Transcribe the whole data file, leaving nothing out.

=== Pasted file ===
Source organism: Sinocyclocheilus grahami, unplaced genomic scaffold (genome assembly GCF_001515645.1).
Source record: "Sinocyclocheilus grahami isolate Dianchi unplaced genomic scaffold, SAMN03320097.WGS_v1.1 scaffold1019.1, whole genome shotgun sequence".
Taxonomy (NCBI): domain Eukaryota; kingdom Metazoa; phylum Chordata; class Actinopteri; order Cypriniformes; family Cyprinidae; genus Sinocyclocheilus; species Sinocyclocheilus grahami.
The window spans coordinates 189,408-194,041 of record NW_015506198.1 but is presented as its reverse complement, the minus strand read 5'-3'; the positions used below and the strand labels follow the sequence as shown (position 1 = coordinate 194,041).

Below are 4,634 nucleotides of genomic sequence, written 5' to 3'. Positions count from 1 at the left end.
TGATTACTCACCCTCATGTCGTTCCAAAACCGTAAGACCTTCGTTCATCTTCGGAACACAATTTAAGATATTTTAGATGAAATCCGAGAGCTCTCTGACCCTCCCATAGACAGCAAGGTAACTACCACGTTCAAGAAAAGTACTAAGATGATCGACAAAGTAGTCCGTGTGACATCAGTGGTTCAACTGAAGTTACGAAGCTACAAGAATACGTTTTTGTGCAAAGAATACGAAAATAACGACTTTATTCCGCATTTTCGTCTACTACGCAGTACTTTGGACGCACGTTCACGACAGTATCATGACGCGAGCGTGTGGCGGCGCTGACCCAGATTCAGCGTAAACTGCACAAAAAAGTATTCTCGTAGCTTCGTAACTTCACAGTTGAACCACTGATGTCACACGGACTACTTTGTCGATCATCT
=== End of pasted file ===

Source organism: Sinocyclocheilus grahami, unplaced genomic scaffold (genome assembly GCF_001515645.1).
Source record: "Sinocyclocheilus grahami isolate Dianchi unplaced genomic scaffold, SAMN03320097.WGS_v1.1 scaffold1019.1, whole genome shotgun sequence".
Taxonomy (NCBI): domain Eukaryota; kingdom Metazoa; phylum Chordata; class Actinopteri; order Cypriniformes; family Cyprinidae; genus Sinocyclocheilus; species Sinocyclocheilus grahami.
The window spans coordinates 189,408-194,041 of record NW_015506198.1 but is presented as its reverse complement, the minus strand read 5'-3'; the positions used below and the strand labels follow the sequence as shown (position 1 = coordinate 194,041).

Below are 4,634 nucleotides of genomic sequence, written 5' to 3'. Positions count from 1 at the left end.
TGATTACTCACCCTCATGTCGTTCCAAAACCGTAAGACCTTCGTTCATCTTCGGAACACAATTTAAGATATTTTAGATGAAATCCGAGAGCTCTCTGACCCTCCCATAGACAGCAAGGTAACTACCACGTTCAAGAAAAGTACTAAGATGATCGACAAAGTAGTCCGTGTGACATCAGTGGTTCAACTGAAGTTACGAAGCTACAAGAATACGTTTTTGTGCAAAGAATACGAAAATAACGACTTTATTCCGCATTTTCGTCTACTACGCAGTACTTTGGACGCACGTTCACGACAGTATCATGACGCGAGCGTGTGGCGGCGCTGACCCAGATTCAGCGTAAACTGCACAAAAAAGTATTCTCGTAGCTTCGTAACTTCACAGTTGAACCACTGATGTCACACGGACTACTTTGTCGATCATCT